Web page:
Kreidler worries these captives create an uneven playing field in the private insurance market. While large companies can set up captives to reduce costs, small businesses are forced to insure risk on the regular market.
Since captives are illegal in Washington, the OIC started issuing cease-and-desist letters to companies such as Starbucks and Alaska Airlines to enforce the law. Because those companies really like using in-house insurers, they asked the OIC to establish a legal framework to allow them to exist. That way they could continue to use them and—more to the point—continue to enjoy the "considerable federal tax breaks" they can exploit for doing so, as Lonnie Johns-Brown explained during testimony last month.
So the OIC did just that. They wrote up SB 6241, which establishes that legal framework. The proposal imposes a 2% tax on companies who purchase insurance from captives or other "unauthorized" insurers, which aligns with federal law and treats them like any other insurance company. That proposal would bring in $90 million every two years, according to a "conservative" estimate from the OIC.
You won't be surprised to learn that the very large businesses did not want to pay this tax, and so they lobbied Sen. Mullet to propose SB 6331. This bill, which unanimously passed the Senate last weekend, requires captives to register in Washington and pay a 2% premium tax only on risk those in-house insurers cover in Washington state.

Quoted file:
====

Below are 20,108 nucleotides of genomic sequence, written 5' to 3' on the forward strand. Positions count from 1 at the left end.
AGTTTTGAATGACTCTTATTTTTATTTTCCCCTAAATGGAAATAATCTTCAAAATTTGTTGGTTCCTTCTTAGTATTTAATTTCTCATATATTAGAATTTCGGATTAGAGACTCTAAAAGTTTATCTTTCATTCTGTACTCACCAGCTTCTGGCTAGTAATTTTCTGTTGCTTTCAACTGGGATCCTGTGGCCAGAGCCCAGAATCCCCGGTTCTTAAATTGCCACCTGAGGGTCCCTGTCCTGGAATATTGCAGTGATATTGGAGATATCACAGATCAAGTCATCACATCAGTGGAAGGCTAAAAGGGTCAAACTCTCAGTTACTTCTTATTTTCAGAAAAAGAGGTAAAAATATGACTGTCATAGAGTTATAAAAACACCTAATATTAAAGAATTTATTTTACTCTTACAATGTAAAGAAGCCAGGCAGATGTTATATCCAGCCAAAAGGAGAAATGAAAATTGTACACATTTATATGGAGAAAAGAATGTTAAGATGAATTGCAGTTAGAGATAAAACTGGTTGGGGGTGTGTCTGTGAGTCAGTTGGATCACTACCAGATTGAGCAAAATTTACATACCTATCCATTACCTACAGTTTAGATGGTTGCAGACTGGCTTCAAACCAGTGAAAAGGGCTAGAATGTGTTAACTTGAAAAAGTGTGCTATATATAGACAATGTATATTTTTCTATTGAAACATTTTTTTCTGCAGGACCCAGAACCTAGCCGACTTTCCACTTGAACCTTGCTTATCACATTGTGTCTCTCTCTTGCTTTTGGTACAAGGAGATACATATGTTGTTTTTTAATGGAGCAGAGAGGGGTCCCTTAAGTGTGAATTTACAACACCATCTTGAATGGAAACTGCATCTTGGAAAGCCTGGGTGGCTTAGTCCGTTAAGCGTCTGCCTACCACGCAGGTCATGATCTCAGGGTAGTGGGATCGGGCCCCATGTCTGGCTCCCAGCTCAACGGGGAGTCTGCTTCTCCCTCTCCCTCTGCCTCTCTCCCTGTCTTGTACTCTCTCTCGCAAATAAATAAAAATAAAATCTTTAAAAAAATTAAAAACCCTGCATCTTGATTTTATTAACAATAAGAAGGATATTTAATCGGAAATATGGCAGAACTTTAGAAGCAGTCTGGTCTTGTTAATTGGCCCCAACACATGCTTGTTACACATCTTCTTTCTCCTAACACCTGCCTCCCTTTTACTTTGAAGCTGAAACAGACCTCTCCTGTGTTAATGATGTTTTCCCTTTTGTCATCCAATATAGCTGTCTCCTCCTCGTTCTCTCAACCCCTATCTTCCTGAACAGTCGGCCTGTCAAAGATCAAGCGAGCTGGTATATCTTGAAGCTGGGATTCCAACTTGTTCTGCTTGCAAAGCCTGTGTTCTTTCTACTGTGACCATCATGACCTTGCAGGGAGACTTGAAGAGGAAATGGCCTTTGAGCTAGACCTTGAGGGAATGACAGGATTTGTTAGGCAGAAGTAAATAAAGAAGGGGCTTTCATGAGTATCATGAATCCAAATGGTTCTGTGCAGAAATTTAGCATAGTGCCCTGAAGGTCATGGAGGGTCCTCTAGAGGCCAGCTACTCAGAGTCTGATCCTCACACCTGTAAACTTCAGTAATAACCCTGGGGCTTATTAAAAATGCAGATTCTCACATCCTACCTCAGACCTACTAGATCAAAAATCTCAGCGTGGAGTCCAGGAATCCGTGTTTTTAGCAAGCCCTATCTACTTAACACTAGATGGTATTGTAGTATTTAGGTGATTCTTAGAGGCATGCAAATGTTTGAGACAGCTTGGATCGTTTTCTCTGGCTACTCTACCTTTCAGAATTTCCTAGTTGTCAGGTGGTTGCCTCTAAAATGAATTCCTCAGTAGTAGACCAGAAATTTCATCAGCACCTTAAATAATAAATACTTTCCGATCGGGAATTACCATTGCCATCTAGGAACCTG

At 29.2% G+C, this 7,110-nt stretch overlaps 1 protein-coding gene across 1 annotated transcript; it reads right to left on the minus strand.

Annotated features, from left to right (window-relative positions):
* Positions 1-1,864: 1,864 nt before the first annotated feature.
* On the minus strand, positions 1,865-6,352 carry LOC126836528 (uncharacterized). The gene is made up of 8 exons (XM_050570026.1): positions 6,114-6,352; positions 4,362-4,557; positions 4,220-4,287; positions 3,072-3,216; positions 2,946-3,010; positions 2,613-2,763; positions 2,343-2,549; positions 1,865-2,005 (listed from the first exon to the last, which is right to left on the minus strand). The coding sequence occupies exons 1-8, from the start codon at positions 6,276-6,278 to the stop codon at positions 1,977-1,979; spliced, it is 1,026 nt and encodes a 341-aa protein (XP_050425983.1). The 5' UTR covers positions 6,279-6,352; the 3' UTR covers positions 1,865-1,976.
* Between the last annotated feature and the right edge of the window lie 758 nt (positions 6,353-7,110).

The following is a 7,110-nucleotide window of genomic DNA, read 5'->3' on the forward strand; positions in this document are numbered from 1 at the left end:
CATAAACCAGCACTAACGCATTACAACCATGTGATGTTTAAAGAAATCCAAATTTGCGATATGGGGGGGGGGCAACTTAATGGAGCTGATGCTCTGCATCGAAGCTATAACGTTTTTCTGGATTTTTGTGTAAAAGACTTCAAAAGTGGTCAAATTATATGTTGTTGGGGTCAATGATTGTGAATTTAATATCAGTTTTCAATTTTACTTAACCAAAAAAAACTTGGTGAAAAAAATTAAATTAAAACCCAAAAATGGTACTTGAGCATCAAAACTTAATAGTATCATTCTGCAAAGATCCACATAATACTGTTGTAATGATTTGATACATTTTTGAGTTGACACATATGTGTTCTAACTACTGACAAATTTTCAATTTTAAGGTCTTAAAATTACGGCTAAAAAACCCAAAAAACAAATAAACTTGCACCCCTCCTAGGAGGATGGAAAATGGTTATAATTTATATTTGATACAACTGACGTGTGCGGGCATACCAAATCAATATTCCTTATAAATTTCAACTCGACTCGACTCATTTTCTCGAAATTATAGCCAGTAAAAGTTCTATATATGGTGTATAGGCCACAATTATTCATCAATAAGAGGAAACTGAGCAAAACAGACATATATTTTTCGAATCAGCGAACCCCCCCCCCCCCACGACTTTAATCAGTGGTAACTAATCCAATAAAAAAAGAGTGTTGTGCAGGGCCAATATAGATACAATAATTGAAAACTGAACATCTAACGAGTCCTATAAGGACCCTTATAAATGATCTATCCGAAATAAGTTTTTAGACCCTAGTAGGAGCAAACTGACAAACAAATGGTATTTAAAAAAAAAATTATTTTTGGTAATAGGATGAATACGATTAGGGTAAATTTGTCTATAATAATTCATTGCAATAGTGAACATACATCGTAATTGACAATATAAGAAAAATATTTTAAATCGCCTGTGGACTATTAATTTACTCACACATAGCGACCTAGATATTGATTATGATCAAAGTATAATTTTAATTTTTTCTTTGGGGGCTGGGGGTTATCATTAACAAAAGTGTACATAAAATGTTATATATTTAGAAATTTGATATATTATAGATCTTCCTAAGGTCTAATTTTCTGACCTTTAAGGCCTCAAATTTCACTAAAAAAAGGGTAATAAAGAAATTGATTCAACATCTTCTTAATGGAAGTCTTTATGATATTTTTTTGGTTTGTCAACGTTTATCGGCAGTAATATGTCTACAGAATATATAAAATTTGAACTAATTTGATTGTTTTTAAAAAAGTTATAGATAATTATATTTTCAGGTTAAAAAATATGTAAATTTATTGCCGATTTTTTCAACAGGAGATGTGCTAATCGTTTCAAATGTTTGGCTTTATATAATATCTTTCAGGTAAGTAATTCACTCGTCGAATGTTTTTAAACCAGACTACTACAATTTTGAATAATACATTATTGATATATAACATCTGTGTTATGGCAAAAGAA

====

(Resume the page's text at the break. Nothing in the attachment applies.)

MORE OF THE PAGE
How much risk do those captives cover in Washington state? That's a good question you won't get a good answer to if this bill ultimately passes the legislature, as it only allows the companies themselves—not the regulators—to tell the regulators how much risk they're covering. And, as I mentioned earlier, rather than bringing in tens of millions of dollars, the proposal would likely only generate a few million per year. "Maybe 5% of the risk these captives insure for these big businesses is in Washington," Kreidler said.
During testimony on this bill, lobbyists for the big corporations say they'll just shutter their captives if they don't get their way. But they'd likely only do that if they ended up paying more in premium taxes than they'd pay in federal and state taxes for just keeping their money on their books.
In committee, Sen. Mullet essentially argues that a little guaranteed money is better than potentially much, much more, and so he's doing what Mullet does and pushing for the business-friendly bill.
“The Insurance Commissioner is way off on his tax calculations," Mullet said in an e-mail, adding that "none of the 29 states that regulate captive insurers treat them like he has requested."
Either way, since the bill passed the Senate, it's now up to the House to decide if they're comfortable giving the state's largest businesses a multimillion-dollar tax break and barring regulators from doing their job.